Perched atop the podium, Kristin Leggett tried to make her Town Downhill pro division crown sit on her head for a photo op, but it just didn’t fit. Instead, it slid over her eyes and rested more like a gaudy necklace than head wear.
“Yeah, I’m going to have to hold my crown,” she said. “I’ve got to get a different hat, and then maybe I can wear it.”
Leggett cruised to the women’s pro division victory at the 37th Town Downhill competition Sunday, finishing in a cumulative 2 minutes, 2.06 seconds, more than four seconds ahead of Kara Munsey in second place.
It was Leggett’s first trip to the top of Snow King, and last week was her first in Jackson Hole.
A former professional skier from Vermont, Leggett hopped in an RV and headed west from New England for a backcountry ski trip with no real destination in mind. She rolled into town to visit friends, saw the race was happening and decided to enter.
Then, on the day of the race, nerves caught up to her.
“Oh, my gosh, I haven’t eaten anything all day I’ve been so nervous,” she said moments after stepping off the podium. “This is like the most nerve-racking race I’ve ever entered. It was scary, ask anyone. It’s super scary.”
The men’s winner is no stranger to Snow King, but Sunday’s race was the first for Owen Doyle since competing in the event in sixth grade. Now 18 years old and a student at Montana State University in Bozeman, Doyle returned home to strap on skis and take on the pro field.
He also cruised to a victory, taking the men’s crown in 1:49.37, ahead of second-place Gordo Chapdelaine by just over two seconds.
And not only was it his first Town Downhill in seven years, it was his first race of the year. In the past, he said, he has been busy with USSA and FIS races during Town Downhill weekend. Now, tackling races as he chooses for fun, he walked away with the stash of prize gear and a $1,000 check the winners of each pro division received.
“The weather was fine, and the snow was good,” he said. “I was feeling pretty ready for it I feel like.”
Doyle, quite like Leggett, has largely moved away from racing and committed more time backcountry skiing this winter. But unlike the women’s champ, Doyle felt no nerves on top of the mountain. Even though he hasn’t been competing, downhill skiing for him might as well be like riding a bike.
“I was just thinking about skiing,” he said. “That’s my favorite way to do it, think about skiing it, and don’t really think about anything else. There’s nothing else that really matters truly, you’re just skiing it.”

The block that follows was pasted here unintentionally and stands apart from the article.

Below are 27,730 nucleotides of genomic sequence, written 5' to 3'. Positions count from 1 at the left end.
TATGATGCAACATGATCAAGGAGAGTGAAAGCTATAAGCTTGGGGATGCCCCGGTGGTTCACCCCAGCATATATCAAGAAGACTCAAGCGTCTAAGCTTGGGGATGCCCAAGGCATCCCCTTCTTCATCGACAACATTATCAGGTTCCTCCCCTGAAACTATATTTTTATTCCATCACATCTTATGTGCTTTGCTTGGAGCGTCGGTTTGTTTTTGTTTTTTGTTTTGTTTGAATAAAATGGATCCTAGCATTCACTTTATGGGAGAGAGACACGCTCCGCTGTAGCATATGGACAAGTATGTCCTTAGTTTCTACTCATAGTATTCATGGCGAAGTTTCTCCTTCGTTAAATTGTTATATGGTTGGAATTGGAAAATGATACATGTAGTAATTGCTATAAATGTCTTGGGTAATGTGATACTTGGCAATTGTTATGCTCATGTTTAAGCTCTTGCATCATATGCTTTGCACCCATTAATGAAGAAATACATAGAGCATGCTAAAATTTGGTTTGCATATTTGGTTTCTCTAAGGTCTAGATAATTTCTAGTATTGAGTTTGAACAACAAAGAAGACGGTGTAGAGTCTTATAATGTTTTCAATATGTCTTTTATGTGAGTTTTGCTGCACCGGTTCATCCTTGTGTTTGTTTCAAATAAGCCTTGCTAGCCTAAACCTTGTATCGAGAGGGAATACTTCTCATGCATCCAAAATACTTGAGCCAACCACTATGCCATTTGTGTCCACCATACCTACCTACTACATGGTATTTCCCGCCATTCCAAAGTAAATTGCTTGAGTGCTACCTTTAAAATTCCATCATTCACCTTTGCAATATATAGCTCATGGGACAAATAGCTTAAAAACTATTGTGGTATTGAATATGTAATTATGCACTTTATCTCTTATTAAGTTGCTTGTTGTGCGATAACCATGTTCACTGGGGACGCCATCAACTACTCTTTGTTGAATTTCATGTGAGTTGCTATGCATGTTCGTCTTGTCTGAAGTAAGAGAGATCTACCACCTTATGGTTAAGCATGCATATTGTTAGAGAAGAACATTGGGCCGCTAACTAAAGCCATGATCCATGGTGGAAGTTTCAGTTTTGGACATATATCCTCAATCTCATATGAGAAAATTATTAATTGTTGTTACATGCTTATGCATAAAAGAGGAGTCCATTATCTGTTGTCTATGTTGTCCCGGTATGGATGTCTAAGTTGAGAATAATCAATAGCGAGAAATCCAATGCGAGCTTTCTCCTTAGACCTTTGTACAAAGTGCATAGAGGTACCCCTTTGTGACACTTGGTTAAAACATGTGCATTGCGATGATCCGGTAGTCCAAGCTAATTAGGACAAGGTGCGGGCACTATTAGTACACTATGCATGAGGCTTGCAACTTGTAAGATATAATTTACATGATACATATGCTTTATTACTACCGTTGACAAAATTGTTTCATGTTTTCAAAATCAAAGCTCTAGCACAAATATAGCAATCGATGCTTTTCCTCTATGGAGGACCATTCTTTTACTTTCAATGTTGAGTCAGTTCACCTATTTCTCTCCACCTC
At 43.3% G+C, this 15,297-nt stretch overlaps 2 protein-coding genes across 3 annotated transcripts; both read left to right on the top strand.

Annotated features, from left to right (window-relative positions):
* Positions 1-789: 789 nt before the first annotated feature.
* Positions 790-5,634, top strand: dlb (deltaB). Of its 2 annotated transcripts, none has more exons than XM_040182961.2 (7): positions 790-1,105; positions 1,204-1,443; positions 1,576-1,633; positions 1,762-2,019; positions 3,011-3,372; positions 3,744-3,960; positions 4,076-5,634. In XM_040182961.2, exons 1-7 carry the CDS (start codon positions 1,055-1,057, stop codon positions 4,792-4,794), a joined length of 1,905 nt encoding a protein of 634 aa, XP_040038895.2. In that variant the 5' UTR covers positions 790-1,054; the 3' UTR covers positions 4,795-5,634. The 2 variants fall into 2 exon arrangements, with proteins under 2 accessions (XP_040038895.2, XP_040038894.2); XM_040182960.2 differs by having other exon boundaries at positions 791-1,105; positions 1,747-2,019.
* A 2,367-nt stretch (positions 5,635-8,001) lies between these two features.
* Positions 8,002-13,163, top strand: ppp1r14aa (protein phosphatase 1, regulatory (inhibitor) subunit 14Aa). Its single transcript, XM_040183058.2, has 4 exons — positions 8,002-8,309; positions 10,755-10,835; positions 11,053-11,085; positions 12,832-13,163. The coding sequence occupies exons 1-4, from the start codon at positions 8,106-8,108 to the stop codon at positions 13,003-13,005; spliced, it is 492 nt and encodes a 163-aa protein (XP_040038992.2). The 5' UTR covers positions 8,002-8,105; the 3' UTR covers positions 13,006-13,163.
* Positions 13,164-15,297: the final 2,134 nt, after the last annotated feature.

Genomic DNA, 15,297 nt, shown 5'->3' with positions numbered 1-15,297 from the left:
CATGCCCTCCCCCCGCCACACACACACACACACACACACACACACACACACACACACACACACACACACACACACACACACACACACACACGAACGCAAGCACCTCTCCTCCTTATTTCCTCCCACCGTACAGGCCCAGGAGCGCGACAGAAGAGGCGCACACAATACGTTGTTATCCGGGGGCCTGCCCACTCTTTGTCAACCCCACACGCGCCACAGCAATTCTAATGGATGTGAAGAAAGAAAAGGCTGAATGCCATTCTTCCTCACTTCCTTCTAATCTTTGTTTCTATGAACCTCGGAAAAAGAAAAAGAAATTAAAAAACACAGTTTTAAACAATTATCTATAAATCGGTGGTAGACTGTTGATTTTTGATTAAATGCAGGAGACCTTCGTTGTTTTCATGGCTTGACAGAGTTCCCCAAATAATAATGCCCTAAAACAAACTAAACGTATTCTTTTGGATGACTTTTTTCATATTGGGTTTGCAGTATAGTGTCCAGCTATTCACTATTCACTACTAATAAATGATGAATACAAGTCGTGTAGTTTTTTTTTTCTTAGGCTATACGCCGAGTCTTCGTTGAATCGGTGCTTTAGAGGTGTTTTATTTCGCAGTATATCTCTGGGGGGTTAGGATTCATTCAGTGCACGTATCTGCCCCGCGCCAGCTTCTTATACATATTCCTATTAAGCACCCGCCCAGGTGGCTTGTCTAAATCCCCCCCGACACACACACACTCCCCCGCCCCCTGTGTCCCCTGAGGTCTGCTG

Gold, silver and bronze coffee mugs along with leather coasters and a grab-bag of other prize gear went to the top three finishers across all categories, which were well represented by Town Downhill regulars like Benny Wilson in his black top hat and big buckle.
Another name atop the podium was Adam McCool, who not only can boast a quick descent down the Mini-Hahnenkamm course, but also his title of being the only person to compete in all 37 runnings of the Town Downhill.
Competitors have come and gone, but a note of concern for McCool has been the decline in turnout over the years. He said last year’s event — moved to Jackson Hole Mountain Resort because of low snow at Snow King — saw an uptick in turnout, but this year’s race again fit into the recent mold of steady decline.
“A lot of people were a little more at ease riding the downhill at the Village than here at Snow King just because Snow King is a bit more challenging,” he said. “In reality, it’s a perfect place for this event, it’s a great place to have it.”
That’s a note the 2019 champions, who said they’d like to defend their titles in a year, agreed with.
PHOTO GALLERY: 37th annual Town Downhill
The Town Downhill returned to Snow King Mountain this year for the 37th annual race. The men’s winner is no stranger to Snow King, but Sunday’s race was the first for Owen Doyle since competing in the event in sixth grade. Now 18 years old and a student at Montana State University in Bozeman, Doyle returned home to strap on skis and take on the pro field.
Kristin Leggett, a former professional skier from Vermont, took the crown in the Women's Pro Division in a cumulative 2 minutes, 2.06 seconds, more than four seconds ahead of Kara Munsey in second place.
“I love this event, of course,” Doyle said. “This is the iconic course. The Village is kind of a boring course, and it’s not right in the base of town with everyone. This is by far the better venue.”
“Snow King is awesome,” Leggett said. “People here are rad; the event was horrifying, but I’m really glad I entered it. It was fun.”
McCool said the idea of alternating years between the Village and Snow King has been kicked around. No matter the future of the event though, there’s hope it can return to its heyday, when McCool remembers 100 to 150 people signing up for their turn in the Town Downhill.
“I’ve just got to get these younger kids back into it and keep them racing,” he said, noting Doyle’s victory could help bring younger talent out in years to come. “There’s just a little bit of disconnect going on that we need to see how we can fix it. Because it’s a great event, it really is.”
With the Town Downhill out of the way, only the Pole Pedal Paddle slated for March 23 remains in the Triple Crown Series.